I am wearing my purple dress for our Aussie Dads lunch in Melbourne. Parents At Work are in the business of supporting working parents and carers and while we run a campaign on supporting Aussie Dads, I am conscious of the fact that not all families have a Dad living at home all the time. Especially today, on Wear it Purple Day – let’s acknowledge and celebrate families with one or two or even three Mums, as is the case of Michelle Dance’s 4 year old boy.

This morning I spoke with Michelle, who is living with her female partner and together they are raising children in a modern family. Michelle has three children including shared custody of a 4 year old boy, a 19 year old daughter living with her and her partner and a 23 year old boy who lives in Brisbane. Michelle has a long history of shared custody, both with same-sex parents and with her ex-husband. So I asked her some questions about her reality.

Michelle Dance works for the Commonwealth Bank and is an Executive Director in the Real Estate business. Her partner also works at CBA and they both work in full time roles. Their 4 year old’s other mother who they share custody with also works full time running her own business.

What does this year’s theme of Empower Together for Wear It Purple Day mean to you and your modern family?

Like all families, we have our differences from time to time and we drive each other crazy as much as we love each other, but the support I’ve had from my siblings and from my ex-partners has been fantastic. When my elder boy was at high school, he was really scared that his friends would find out that I was gay and that would ruin his life. His Dad was really, really supportive of me and that meant a lot. So even though, as things often are sometimes a little bit difficult with our exes, the support on those really key important things, integrity and family and inclusiveness, just mean so much.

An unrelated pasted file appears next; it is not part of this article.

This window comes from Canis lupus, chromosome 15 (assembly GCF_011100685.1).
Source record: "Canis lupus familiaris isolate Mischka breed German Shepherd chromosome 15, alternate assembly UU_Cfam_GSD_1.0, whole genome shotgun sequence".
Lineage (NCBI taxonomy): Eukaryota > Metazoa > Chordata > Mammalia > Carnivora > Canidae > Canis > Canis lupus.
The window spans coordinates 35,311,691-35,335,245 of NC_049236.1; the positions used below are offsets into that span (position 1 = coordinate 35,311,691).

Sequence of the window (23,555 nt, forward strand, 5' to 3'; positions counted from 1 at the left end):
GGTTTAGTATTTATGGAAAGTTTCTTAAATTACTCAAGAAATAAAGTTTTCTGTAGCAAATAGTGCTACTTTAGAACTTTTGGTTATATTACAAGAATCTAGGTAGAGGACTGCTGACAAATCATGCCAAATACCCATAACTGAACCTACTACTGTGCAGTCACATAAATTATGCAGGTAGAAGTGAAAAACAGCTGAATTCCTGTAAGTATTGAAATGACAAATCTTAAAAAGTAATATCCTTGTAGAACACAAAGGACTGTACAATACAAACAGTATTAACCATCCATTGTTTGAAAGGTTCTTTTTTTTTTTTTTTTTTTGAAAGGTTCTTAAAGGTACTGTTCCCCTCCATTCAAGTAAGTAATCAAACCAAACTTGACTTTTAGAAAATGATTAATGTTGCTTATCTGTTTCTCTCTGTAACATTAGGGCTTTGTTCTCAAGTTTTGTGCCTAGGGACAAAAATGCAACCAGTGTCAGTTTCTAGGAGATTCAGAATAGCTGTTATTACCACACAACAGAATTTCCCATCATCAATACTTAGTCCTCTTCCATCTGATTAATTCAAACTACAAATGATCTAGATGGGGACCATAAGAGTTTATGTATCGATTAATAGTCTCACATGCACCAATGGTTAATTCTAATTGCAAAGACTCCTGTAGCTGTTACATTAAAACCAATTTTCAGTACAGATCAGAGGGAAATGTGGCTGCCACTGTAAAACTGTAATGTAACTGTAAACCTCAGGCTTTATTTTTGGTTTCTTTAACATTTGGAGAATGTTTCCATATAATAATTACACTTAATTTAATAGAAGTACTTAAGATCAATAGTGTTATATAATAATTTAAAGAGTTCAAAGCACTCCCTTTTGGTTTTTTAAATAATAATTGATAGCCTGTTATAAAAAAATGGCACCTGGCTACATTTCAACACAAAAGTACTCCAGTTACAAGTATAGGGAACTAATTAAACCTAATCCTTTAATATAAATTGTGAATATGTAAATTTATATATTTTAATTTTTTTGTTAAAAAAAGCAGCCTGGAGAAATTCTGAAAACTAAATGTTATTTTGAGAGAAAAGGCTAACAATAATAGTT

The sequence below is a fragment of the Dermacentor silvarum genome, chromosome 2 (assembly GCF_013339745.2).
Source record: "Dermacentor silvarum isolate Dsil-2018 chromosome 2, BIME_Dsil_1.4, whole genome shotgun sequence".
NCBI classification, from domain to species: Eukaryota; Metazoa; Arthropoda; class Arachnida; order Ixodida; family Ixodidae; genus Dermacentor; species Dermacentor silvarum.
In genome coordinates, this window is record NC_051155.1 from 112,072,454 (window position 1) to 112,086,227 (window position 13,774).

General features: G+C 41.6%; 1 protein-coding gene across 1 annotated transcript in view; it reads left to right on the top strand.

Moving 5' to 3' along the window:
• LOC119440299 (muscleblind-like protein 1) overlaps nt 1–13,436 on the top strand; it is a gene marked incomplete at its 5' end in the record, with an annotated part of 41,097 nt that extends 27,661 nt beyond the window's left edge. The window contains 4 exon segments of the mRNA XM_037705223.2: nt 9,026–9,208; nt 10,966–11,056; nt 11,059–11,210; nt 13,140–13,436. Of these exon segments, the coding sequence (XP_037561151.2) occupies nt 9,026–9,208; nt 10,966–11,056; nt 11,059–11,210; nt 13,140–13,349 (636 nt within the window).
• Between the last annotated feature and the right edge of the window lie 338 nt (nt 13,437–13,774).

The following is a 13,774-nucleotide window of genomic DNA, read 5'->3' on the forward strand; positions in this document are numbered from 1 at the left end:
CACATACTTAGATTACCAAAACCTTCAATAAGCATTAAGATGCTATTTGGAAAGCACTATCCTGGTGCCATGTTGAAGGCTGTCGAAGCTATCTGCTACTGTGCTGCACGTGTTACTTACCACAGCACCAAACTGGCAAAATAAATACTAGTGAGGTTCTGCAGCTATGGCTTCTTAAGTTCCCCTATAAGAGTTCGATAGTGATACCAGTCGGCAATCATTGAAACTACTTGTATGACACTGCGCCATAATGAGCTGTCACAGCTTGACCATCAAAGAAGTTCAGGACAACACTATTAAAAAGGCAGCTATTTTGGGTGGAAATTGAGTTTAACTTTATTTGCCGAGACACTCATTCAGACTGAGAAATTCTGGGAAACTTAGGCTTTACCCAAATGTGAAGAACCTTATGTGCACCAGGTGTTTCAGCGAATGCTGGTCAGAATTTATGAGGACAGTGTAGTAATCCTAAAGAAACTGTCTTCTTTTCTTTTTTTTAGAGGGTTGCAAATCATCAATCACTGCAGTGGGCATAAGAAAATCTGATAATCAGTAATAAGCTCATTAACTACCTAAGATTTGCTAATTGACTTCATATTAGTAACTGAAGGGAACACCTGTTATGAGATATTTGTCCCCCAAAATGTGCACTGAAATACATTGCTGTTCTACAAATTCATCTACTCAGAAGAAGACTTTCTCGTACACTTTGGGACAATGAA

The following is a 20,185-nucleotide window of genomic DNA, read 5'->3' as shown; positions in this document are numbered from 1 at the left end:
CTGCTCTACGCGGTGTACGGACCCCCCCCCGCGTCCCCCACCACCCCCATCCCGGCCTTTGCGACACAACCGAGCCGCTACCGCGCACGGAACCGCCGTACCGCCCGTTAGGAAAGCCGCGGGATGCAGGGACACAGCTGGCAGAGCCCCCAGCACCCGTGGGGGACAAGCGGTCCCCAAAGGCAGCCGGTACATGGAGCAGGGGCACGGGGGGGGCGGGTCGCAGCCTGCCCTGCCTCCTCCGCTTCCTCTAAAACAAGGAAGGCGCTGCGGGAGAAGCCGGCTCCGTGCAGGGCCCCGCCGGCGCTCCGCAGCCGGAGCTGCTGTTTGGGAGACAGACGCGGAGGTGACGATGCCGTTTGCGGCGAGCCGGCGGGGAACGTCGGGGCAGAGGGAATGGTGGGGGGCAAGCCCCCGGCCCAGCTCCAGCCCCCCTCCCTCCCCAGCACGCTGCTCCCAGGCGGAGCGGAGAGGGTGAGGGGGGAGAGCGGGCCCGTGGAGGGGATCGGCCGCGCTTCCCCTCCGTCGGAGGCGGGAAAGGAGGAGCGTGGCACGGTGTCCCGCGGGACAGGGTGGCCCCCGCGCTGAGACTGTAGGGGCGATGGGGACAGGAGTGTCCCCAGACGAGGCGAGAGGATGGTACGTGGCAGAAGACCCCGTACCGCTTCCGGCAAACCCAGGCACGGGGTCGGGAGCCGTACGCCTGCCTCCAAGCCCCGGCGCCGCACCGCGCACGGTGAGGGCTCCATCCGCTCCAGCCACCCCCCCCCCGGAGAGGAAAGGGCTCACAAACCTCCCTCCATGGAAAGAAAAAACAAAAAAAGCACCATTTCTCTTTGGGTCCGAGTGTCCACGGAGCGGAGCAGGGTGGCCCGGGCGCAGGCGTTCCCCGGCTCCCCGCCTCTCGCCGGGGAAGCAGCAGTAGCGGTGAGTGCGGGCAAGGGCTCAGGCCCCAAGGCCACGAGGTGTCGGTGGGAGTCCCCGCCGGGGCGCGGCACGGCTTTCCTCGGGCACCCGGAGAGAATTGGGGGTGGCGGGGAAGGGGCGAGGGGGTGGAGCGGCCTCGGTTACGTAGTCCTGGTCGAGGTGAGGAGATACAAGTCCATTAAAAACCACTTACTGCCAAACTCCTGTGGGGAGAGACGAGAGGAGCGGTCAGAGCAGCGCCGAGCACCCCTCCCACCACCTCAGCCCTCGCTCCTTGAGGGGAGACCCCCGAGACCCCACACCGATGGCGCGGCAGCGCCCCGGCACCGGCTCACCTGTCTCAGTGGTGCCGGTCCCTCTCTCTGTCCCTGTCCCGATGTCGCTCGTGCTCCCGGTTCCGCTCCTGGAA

What are some positive aspects of sharing the caring with your partner now?

I’m very fortunate to have a wonderful partner who’s incredibly brave for taking on the chaos that is children from teenagers to what was a toddler when we got together. I’m sure anyone who’s stepped into a pre-formed family has some empathy for how difficult that can be. Some of my heterosexual friends complain about there being an imbalance in the caring responsibilities, between the gender split for household duties.

That hasn’t been my experience and I think that’s a big upside for same-sex couples. There’s no preconceived idea about boy jobs or girl jobs, there are just jobs that need to be done and we all just pitch in and get them done.

Are there any unique challenges you face as same-sex parents?

I think we share some things with any minority, in that we worry about our kids being bullied because of difference and sometimes those fears are quite well-founded. The difference for us is, when children are afraid of be bullied, they can hide their parents. You can’t hide your ethnicity, that’s something you wear on the outside. If you’ve got a visible disability, that can be hard to hide. However, you can hide your parents and you can hide your own sexuality to avoid being bullied and that’s a very difficult place to be.

Have you noticed there’s a change in society from your older children to what you expect your 4-year-old will go through when he goes to school?

Things have changed rapidly. My older boy for many years hid me from his friends at school, and at that time, I went and spoke to the principal at his school who was not empathetic or helpful at all. Only a few years later when my daughter was starting high school, I spoke with the principal when she was starting there, at a Catholic school and they couldn’t have been more wonderful, so the difference just in a few years was huge. My youngest boy is only 4, but the school he’s in is incredibly inclusive.